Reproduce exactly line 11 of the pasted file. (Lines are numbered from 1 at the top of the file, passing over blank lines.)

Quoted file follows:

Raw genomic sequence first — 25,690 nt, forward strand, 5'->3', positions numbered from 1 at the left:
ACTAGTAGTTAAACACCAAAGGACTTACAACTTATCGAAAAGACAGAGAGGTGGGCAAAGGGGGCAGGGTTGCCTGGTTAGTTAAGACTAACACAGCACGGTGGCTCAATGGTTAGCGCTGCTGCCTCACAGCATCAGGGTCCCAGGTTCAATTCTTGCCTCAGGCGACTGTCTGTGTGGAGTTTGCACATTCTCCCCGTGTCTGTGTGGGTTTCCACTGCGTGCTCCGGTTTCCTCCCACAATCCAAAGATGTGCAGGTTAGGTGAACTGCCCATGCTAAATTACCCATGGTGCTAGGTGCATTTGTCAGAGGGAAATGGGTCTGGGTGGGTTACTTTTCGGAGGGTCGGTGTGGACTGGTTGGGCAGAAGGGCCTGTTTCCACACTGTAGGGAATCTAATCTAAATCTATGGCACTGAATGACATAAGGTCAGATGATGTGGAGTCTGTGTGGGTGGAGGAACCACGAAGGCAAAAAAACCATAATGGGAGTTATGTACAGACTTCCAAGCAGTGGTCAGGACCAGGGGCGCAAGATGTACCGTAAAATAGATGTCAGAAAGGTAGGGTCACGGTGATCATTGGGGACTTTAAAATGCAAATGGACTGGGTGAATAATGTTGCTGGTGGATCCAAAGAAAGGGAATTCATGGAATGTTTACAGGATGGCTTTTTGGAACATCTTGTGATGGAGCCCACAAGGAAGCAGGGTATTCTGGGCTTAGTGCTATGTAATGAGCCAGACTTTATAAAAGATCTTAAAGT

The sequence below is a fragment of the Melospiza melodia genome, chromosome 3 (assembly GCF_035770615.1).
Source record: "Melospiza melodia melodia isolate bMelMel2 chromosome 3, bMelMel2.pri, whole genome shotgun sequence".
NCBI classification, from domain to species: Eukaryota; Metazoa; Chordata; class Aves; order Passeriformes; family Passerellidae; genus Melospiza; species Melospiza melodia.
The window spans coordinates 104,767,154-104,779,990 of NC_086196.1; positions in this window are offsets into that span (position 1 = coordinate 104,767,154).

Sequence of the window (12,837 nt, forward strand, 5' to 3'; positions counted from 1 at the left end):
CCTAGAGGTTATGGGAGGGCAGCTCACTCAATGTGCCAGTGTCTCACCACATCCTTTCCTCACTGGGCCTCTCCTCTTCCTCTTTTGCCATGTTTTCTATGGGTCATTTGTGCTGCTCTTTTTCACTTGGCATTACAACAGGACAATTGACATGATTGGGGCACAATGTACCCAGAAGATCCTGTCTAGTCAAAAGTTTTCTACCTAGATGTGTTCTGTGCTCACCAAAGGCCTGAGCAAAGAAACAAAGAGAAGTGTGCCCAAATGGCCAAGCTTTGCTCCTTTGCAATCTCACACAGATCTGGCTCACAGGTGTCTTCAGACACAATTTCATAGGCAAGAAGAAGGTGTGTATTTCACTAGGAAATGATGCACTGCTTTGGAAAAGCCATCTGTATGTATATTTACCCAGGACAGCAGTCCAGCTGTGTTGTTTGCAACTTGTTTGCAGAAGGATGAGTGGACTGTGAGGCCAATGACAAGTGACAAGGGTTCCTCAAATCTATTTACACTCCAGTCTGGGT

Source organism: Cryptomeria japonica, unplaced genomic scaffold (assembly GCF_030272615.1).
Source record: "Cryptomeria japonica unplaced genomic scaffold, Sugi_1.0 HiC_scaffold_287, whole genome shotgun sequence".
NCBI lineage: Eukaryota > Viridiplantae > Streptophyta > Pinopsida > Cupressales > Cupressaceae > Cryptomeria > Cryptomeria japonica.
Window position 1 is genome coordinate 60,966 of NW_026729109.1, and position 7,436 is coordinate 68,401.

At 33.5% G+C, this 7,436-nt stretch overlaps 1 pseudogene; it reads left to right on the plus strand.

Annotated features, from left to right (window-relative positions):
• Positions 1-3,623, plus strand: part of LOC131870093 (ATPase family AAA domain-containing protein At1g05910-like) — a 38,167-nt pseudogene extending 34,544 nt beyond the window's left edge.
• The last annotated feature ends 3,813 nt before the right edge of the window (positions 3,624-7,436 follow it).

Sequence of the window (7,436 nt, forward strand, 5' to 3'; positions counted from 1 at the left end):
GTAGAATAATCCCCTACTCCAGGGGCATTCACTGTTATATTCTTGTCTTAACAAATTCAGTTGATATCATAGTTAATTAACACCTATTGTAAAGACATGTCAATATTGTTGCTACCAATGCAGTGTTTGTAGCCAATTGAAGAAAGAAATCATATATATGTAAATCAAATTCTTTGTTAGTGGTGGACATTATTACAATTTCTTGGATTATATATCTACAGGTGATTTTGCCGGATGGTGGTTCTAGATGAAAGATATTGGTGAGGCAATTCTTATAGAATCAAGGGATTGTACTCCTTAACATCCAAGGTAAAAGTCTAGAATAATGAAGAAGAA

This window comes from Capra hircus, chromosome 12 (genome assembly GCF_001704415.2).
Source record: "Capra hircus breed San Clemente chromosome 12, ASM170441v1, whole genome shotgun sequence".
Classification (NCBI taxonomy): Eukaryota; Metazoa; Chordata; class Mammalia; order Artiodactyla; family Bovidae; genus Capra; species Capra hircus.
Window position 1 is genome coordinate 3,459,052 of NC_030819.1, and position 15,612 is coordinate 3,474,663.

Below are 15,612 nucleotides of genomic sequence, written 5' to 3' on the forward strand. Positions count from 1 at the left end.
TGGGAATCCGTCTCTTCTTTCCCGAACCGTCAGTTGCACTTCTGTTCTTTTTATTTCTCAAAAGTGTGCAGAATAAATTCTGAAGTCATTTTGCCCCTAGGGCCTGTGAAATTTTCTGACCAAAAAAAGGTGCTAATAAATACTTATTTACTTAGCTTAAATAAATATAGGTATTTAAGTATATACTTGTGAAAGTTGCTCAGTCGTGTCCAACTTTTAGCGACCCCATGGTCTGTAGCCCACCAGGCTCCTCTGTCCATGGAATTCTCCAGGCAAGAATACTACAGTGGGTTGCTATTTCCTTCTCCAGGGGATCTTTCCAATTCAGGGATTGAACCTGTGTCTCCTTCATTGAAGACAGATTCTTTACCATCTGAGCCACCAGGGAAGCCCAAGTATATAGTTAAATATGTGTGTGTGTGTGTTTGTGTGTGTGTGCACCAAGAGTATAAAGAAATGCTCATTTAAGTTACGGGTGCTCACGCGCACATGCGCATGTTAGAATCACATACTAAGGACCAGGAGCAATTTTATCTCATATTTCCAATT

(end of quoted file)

NCBI lineage: Eukaryota > Viridiplantae > Streptophyta > Pinopsida > Cupressales > Cupressaceae > Cryptomeria > Cryptomeria japonica.